There’s a saying in sports that speed kills.

It kills those that don’t have it. This is true. In any athletic event, speed is essential. This is never more true than when it comes to sprinting. I started sprinting back in junior high and progressed all the way to competing past college. If there’s one thing I learned, shaving even a tenth of a second off your time is the difference between first place and last place. And that tenth of a second doesn’t come easily.

Think back to the last Olympics and the sprinting events. What do you remember?

You probably remember Usain Bolt distancing himself from everyone in both the 100 meter & 200 meter events. Well how exactly is that possible? One of the more likely things is his genetics giving him a certain amount of Type II muscle fibers amongst other gifts, but additionally there are several actionable training steps he likely took to develop his sprinting speed & power. And those same steps can be applied to your training as well, if your goal is to get faster at sprinting. • Strength Training-hamstrings-core strength-legs

• Plyometrics

• Form/Technique Drills-arms

• Sled Exercises-resisted sprints, heavy sled

• Actually Sprint But what is speed exactly?

Iwould stay it has to do with covering more ground in the shortest time possible. Take 100 meters for example. Covering it in world record time much like Bolt takes speed, and he accomplishes that in having a larger stride length but also an increased frequency. In addition, there is a greater power output, meaning the greater the amount of force you can put into the ground, the faster you’ll be. Strength Training Strength is all about the maximum amount of force your muscle can produce.

And when it comes to sprinting, it’s about the amount of force you can put into the ground. One of the best ways to increase the amount of force you put into the ground is by strength training. For starters, increasing the strength in your lower body with exercises like squats, deadlifts, and different lunge variations will carry over into improving your sprint speed.

In addition, you’ll want to improve your core and hamstring strength. Strength builds speed! Plyometrics By performing a series of skipping, hopping, and jumping exercises, you can develop explosive power that will carry over into your sprints.

If strength is about HOW MUCH force you can produce, power is all about HOW QUICKLY you can produce that force.

The quicker you can produce force, the better and faster you’ll bee. What basically happens when you sprint is a series of single leg plyometric exercises over a certain distance.

The faster you are able to load the movement & muscles, and then unload, the more speed you will develop. Examples of plyometric exercises include bounding, box jumps, depth jumps, & medicine ball throws (because plyos aren’t solely lower body drills). Form & Technique Drills When it comes to sprinting faster, you want to avoid wasted movements that take you away from going straight ahead. This is where technique and form drills come in handy. By doing certain drills, either separate or during a warm-up, you can improve your speed.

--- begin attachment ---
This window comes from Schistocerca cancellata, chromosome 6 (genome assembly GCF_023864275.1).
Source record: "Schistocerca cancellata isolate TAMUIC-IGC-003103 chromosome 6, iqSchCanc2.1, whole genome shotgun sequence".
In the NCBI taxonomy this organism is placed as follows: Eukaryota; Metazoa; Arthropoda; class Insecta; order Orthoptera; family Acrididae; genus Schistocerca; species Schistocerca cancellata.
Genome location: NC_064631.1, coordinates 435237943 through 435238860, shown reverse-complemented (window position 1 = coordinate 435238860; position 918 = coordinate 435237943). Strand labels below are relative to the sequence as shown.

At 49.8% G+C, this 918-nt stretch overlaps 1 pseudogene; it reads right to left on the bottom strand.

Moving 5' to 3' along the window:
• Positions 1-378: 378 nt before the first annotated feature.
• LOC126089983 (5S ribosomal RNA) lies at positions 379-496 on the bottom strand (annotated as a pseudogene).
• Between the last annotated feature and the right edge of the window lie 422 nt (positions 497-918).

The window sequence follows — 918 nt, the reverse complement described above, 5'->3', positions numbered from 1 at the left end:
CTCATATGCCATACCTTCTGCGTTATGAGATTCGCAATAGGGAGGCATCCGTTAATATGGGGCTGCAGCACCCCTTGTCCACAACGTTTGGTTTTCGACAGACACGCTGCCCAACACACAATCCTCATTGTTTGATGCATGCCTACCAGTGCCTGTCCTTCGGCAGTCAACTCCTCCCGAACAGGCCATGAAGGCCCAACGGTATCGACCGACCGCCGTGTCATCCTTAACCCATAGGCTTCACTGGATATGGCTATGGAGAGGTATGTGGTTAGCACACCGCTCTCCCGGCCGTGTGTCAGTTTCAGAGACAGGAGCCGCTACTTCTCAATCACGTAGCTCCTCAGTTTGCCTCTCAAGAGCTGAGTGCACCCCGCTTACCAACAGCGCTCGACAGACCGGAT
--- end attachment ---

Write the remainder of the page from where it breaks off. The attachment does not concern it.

Think about how you sprint now. In all likelihood, there are things you can improve upon that will clean up your movement pattern. And correcting that will instantly make you a little faster than before. Drills that focus on your arms or how you strike your foot on the ground do wonders for technique. One great drill that we’ve incorporated is placing mini bands around the hands and elbows so your arms stay where they should. This gives great feedback, because as soon as you let your form go, the bands snap off. Marching and different skipping drills also factor into improving your technique.

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Sled Exercises

Programming sled exercises into your training can additionally build strength, but at the same time can help with technique. Dragging a heavy sled causes you to lean forward at an angle that is quite similar to how you would look in the acceleration phase of sprinting. In addition, pulling a heavy sled will build some serious strength and cause you to put a lot of force into the ground to move. Additionally, you can use sleds and prowlers as a way to perform resisted sprints, which again will build strength through a specific movement. Whether you push or pull the sled/prowler is a matter of programming, but both will get the job done.

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Sprinting When it all comes down to it, all the training isn’t going to mean much if you don’t take it to the track or the turf and test yourself. So incorporating sprint workouts into your program can and will get you faster. It is important to remember that true speed training requires a good amount of recovery time between each sprint because of the demands placed on the body. Start with shorter sprints (25-50 meters), working on the acceleration phase of your sprints, and work up to longer sprints of 100-200 meters.

So what have we learned about getting faster in your sprints?

That it takes:

• Increased Stride Length

• Increased Stride Frequency

• Increased Power Output

• Increased Strength

• Improved Technique

Now you could say that improving your technique through form drills can help increase the frequency of your strides and getting stronger and more powerful will improve your stride length. But you should think about taking all the steps above into account when designing your program for sprinting faster than you were.

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